Thoughts on writing and reading for boys and young men.
There comes a time in every rightly-constructed boy's life when he has a raging desire to go somewhere and dig for hidden treasure. -Mark Twain, The Adventures of Tom Sawyer

Monday, August 16, 2010

Featured Book: Staying Fat for Sarah Byrnes

Staying Fat for Sarah Byrnes by Chris Crutcher
Harper Collins, 1993
I’ve long been a fan of Chris Crutcher. Deadline, Whale Talk, and his collection of short stories Athletic Shorts, are among my favorites. I decided this week to reread an oldie, but a goodie, one of his better-known novels, Staying Fat for Sarah Byrnes. Originally published almost two decades ago, the novel has aged remarkably well and is as relevant and readable now as it was in 1993, managing to touch on such complex issues as adolescent obesity, bullying, conformity, pressure for perfection, abortion, religion, teen suicide, and child abuse (just to name a few) without 1) getting bogged down in too many ideas, and 2) seeming preachy, or even suggesting that there’s a perfect solution to any of these issues (or any solution at all).

The story, set in Spokane, Washington, is narrated by protagonist Eric Calhoune, a formerly obese teen who slims considerably after joining the school swim team (earning him, of course, the moniker Moby).  Only catch, he’s concerned that his newfound slenderness and skill (and subsequent boost in popularity) will estrange him from his best friend Sarah Byrnes, who 1) is burned at age three when she (allegedly) pulls a pot of boiling spaghetti onto her face, and 2) insists on being called by her first and last name at all times because of the way her last name is pronounced (Byrnes=burns), hoping to forgo the latent potential for even more jokes at her expense when people make the ironic connection between her name and her face. So for a time, Eric eats extra, trying to stay fat.  Sarah Byrnes tells him to knock it off, which he does, and they’re able to maintain their friendship, although in a slightly diminished capacity, if just for the fact that Eric spends a lot of time swimming.

But when Sarah Byrnes stops talking one day, stops communicating altogether, and she ends up in a juvenile psyche ward at the hospital, Eric is the only one to visit her. Well, Eric and Sarah Byrnes’s dad, but Eric is the only welcome visitor. Eric is sure she’s faking her stupor, but he doesn’t know why. She won’t talk, even to him. Dale, an enemy turned friend, indicates that the boiling pot of spaghetti story might not be entirely true—or true at all. Eric investigates, and when he discovers the truth, he faces some very difficult and dangerous decisions--and circumstances--to keep his friend safe.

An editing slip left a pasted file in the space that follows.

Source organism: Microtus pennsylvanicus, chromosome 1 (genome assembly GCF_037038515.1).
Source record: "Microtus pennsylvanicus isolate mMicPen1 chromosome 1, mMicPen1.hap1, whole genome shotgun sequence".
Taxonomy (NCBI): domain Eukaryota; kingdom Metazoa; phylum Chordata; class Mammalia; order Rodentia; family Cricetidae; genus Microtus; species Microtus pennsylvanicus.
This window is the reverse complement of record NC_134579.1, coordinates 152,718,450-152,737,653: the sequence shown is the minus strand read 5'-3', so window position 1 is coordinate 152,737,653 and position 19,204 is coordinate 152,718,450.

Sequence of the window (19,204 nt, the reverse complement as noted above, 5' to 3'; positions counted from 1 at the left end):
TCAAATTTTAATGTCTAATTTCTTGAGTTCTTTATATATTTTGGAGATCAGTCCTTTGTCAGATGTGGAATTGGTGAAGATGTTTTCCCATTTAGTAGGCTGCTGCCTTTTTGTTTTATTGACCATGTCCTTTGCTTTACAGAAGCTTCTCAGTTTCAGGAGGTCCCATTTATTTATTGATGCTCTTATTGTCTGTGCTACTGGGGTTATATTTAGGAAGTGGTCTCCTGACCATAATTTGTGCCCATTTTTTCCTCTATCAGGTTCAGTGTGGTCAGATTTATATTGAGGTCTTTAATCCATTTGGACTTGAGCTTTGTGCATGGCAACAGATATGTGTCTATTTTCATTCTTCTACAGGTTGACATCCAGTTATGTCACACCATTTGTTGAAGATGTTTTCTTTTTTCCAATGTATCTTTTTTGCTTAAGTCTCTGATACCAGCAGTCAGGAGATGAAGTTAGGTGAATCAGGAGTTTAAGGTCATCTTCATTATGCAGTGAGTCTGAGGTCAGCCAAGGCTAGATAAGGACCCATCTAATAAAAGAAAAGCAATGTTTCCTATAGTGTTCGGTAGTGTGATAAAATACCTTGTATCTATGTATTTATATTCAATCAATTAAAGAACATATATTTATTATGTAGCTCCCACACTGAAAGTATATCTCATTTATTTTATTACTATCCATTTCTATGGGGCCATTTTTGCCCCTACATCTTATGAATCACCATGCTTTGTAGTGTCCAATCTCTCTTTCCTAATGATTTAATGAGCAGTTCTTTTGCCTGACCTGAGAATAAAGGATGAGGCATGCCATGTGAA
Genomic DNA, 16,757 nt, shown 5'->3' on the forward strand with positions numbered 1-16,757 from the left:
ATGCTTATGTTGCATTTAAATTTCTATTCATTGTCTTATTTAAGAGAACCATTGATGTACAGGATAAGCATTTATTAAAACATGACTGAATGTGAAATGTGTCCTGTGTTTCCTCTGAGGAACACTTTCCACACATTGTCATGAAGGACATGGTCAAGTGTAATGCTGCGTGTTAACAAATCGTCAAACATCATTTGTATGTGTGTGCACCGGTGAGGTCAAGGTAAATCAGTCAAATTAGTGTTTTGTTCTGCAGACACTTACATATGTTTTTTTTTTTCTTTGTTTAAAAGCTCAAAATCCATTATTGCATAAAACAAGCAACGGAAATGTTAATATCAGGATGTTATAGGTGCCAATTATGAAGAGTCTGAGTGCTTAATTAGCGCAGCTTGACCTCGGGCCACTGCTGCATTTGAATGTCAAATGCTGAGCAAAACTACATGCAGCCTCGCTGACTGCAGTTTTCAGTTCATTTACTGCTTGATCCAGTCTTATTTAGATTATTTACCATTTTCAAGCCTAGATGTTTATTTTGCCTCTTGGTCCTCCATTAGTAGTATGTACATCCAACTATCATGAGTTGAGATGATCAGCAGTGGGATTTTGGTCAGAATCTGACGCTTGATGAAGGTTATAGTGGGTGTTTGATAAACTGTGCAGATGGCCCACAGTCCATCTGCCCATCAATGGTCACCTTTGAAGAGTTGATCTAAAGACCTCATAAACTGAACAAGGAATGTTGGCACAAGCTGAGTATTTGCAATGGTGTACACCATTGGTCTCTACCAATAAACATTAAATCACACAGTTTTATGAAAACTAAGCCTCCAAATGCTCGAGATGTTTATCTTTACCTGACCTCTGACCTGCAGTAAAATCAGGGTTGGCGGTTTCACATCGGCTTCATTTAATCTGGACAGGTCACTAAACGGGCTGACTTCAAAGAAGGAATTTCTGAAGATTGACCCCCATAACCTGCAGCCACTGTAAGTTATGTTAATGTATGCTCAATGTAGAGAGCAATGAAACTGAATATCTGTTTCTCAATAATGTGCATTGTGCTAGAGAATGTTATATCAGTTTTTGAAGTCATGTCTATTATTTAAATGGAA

Crutcher does many things well in this novel, but one of my favorite elements is how he weaves together the sublpots, which carry with them such emotional weight on their own but also make the punch—the climax and resolution—of the overall story so much stronger.  Many of the subplots grow out of Eric’s experiences in his Contemporary American Thought (CAT) class with Ms. Lemry, his ally and swim coach. For instance, Eric has several run-ins with Mark Brittain, a teenage religious zealot, both in the pool and in the class, including a battle over Mark’s (ex-)girlfriend, who leaves him for Eric. Also, Mark has the vice-principal (who goes to his church) on his side, a man who’s been on Eric’s case since junior high.

With the exception of vice-principal Mautz, who’s a tad one-dimensional, Crutcher gives us real, living, breathing, complicated characters, wholly authentic and unpredictable. The bully. The religious zealot. The preacher. The single mother. The boyfriend of the single mother. All different than we expect them to be, either at first glance, or at last. Even the terrifying Mr. Byrnes, Sarah Byrnes’s father, is captivating. Trying to figure out what makes him tick is the scariest part of the novel.

And everything holds together so well (remember what I said about all of the subplots?). Eric (and we) are antagonized by Brittain, and his father, and Mautz just enough that Eric (and we) have the strength to get through what’s coming.  And what’s coming is really bad. I even understand why Crutcher draws Mautz the way that he does. His pig-headedness allows the other characters to act in interesting and inspired ways, revealing their nuances, including Mark, Brittain, whose arc is among the most poignant elements of the novel.